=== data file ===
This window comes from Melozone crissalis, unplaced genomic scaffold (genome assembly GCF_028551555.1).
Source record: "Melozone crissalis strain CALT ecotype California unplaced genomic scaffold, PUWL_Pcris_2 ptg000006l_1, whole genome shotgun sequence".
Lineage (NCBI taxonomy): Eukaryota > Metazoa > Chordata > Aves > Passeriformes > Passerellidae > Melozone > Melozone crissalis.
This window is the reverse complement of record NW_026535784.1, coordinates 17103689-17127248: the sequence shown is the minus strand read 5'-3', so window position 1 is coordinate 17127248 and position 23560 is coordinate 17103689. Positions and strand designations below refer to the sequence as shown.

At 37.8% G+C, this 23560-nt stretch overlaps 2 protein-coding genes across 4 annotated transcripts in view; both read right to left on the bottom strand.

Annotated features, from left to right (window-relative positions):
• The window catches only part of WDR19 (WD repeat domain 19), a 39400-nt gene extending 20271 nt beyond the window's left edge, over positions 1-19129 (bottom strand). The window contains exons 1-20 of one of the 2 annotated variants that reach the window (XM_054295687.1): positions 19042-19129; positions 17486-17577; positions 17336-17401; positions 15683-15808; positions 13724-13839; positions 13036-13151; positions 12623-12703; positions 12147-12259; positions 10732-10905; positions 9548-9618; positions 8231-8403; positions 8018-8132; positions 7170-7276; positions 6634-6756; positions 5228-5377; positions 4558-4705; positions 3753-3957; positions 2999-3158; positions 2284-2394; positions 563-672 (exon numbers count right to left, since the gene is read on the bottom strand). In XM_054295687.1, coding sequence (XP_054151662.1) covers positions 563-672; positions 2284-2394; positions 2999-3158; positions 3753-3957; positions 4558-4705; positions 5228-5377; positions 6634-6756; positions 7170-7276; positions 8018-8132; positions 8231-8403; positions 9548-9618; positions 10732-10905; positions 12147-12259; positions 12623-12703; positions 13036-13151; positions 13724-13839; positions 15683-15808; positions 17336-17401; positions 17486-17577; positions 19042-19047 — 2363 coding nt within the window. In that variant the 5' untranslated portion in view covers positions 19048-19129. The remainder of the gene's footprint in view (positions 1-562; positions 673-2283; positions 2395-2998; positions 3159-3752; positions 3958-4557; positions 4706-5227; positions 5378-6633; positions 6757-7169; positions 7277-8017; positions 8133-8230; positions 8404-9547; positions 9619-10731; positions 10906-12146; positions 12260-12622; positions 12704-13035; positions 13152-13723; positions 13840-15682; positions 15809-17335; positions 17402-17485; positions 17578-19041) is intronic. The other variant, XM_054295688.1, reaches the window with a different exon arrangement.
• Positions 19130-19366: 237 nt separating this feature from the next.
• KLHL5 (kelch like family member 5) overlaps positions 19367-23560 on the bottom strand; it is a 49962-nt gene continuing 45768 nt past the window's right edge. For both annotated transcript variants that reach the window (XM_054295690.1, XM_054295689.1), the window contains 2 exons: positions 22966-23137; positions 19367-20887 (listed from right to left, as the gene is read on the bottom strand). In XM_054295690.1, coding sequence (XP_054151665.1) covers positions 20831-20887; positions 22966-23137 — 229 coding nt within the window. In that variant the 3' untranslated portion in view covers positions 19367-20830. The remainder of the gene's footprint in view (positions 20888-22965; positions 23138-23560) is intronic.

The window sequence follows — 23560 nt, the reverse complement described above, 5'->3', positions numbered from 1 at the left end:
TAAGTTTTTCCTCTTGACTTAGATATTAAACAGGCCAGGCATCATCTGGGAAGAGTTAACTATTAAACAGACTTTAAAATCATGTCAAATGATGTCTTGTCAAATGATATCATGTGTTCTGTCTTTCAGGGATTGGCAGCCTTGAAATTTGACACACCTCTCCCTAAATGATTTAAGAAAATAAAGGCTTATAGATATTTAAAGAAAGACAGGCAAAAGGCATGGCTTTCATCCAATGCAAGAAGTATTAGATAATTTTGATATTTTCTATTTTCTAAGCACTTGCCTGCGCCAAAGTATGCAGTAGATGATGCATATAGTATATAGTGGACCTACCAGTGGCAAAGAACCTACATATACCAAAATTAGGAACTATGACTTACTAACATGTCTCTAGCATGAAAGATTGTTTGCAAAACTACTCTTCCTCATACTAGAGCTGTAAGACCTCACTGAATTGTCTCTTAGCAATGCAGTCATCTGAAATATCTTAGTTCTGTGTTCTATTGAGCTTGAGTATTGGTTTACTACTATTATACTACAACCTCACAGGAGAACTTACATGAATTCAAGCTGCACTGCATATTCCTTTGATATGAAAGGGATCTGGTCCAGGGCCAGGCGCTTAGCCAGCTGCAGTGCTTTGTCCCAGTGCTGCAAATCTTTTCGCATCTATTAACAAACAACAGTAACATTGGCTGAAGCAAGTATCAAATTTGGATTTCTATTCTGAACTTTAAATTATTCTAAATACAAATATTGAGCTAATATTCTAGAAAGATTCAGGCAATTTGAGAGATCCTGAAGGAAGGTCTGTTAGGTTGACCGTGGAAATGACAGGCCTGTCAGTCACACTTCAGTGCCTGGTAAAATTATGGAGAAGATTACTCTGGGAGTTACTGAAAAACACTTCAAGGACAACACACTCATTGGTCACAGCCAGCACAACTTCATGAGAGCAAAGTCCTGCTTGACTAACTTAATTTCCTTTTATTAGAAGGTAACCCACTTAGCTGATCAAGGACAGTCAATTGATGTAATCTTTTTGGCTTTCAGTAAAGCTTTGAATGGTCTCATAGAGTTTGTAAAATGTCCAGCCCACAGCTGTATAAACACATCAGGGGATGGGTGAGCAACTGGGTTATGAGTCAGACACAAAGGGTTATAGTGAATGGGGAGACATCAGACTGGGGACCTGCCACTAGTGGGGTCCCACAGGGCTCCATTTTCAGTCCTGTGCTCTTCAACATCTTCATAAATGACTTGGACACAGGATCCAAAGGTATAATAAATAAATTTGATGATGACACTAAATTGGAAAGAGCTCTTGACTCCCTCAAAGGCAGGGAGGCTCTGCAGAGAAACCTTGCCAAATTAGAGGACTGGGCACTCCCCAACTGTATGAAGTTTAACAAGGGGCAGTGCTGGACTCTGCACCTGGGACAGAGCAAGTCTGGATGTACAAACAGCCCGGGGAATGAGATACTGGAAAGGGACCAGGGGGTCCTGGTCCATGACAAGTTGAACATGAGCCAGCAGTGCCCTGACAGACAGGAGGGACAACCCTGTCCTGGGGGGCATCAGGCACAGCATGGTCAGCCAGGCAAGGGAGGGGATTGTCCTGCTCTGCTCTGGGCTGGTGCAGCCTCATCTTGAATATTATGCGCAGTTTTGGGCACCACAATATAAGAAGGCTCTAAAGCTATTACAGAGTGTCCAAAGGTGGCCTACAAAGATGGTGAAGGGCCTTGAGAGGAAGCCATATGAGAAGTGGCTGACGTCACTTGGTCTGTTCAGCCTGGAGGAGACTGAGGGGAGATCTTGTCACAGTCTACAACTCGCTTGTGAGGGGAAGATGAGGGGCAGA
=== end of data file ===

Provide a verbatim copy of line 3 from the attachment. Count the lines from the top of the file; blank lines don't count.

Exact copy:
Lineage (NCBI taxonomy): Eukaryota > Metazoa > Chordata > Aves > Passeriformes > Passerellidae > Melozone > Melozone crissalis.